Controllers Charge That Safety at O’Hare Is ‘Unacceptable’
The National Air Traffic Controllers Association (NATCA) claims that a shortage of full-performance level (FPL) controllers at the Chicago Tracon–the nation’s third-busiest approach control facility–has brought the level of safety below an “acceptable” level, and the union has asked the National Transportation Safety Board (NTSB) to intervene.
NATCA blames insufficient staffing, rising record amounts of traffic, complicated revised landing procedures and even the closing of Meigs Field for low controller morale and increasing numbers of errors.
“Morale is as low as I’ve ever seen it,” said Ray Gibbons, president of NATCA’s local chapter at the Chicago Tracon in Elgin, Ill. “There’s even a fear mentality present. Controllers are hoping it won’t be them if something bad happens.”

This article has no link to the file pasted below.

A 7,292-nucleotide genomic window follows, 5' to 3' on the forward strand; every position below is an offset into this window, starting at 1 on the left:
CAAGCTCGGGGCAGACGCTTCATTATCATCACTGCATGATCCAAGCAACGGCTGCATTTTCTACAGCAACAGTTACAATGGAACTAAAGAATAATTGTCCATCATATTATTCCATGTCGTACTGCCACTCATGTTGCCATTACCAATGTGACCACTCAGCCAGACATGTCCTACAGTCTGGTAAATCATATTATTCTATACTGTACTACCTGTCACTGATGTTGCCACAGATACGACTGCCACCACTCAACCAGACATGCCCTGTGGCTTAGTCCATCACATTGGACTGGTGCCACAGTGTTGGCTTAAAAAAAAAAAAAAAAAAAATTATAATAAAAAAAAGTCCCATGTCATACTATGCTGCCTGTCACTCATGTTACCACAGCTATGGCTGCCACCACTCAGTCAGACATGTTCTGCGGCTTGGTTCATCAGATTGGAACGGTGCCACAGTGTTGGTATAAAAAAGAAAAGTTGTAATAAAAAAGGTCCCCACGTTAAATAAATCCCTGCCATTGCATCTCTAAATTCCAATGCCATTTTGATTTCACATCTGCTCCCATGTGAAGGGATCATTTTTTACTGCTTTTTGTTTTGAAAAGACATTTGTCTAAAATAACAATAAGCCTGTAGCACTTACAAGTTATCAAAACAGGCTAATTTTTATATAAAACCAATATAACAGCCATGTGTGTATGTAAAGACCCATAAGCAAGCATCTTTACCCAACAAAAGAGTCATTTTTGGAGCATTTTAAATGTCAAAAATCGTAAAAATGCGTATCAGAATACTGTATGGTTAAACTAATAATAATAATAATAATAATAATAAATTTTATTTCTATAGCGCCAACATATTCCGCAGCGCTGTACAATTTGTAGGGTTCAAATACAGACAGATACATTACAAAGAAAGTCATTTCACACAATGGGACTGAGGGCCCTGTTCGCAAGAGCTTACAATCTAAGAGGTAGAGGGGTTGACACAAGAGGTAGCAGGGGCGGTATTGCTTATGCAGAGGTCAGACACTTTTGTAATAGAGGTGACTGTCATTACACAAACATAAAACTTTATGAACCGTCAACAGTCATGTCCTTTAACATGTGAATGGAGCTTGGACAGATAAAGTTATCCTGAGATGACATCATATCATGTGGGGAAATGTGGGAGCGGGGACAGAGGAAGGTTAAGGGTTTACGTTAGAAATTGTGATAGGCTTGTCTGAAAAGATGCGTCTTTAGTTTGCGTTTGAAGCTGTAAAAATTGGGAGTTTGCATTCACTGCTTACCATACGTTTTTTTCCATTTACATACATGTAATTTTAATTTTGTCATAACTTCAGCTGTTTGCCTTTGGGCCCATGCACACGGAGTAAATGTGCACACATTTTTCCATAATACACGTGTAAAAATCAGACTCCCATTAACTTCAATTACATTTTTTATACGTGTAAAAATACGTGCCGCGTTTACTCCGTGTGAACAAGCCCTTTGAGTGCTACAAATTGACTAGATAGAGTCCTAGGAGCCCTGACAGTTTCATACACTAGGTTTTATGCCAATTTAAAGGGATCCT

Although the Chicago Tracon is authorized for 100 controllers, NATCA said it currently employs just 73 FPL controllers, a third of which will be eligible to retire within two years and nearly half in four years. At Chicago Center–the third busiest ARTCC–40 percent of the controller workforce will be eligible to retire within the next five years. At the center, there were 12 errors in the last 15 days of April, NATCA said.
While air traffic is down 2 percent nationwide from 9/11, in 2002 controllers at both Chicago O’Hare International and the Tracon worked a record amount of flights, according to the union. In addition, controllers at the Midway Airport tower handled 15 percent more traffic in April since Chicago Mayor Richard Daley ripped up the runway at Meigs. NATCA said that political move unnecessarily clogged other area airports with more than 1,500 monthly operations.